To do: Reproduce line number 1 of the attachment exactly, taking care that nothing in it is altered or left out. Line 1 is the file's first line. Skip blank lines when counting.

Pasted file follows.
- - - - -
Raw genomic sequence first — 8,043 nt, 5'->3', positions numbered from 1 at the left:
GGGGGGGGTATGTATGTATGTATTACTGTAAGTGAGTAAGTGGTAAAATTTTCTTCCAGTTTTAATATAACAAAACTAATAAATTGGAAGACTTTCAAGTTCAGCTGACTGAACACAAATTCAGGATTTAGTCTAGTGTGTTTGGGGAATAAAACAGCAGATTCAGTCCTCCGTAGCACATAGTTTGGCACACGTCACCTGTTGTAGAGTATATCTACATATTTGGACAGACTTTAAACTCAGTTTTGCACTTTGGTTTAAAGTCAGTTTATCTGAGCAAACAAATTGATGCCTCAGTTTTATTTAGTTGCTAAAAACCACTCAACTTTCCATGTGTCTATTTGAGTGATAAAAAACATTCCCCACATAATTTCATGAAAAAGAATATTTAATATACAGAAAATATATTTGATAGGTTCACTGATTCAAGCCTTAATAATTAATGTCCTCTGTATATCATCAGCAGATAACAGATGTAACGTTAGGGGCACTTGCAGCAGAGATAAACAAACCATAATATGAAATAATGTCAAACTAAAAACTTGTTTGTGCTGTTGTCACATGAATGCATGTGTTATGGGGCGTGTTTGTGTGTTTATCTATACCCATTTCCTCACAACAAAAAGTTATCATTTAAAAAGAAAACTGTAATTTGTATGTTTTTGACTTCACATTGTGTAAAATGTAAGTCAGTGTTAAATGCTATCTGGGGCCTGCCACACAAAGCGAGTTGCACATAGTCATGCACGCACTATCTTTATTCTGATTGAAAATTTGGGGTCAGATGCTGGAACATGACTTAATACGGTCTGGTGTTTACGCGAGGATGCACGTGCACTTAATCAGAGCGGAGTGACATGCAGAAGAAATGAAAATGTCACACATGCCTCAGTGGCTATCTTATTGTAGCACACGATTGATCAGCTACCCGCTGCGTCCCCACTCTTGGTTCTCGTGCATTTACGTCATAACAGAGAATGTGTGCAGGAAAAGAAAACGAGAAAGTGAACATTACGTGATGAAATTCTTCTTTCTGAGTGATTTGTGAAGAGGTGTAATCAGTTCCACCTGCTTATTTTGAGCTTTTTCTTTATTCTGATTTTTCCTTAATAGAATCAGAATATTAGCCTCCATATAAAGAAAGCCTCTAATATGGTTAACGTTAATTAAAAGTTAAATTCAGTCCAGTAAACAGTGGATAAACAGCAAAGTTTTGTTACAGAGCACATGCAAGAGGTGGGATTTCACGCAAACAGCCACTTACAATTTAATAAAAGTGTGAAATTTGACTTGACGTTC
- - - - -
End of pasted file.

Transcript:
Raw genomic sequence first — 8,043 nt, 5'->3', positions numbered from 1 at the left: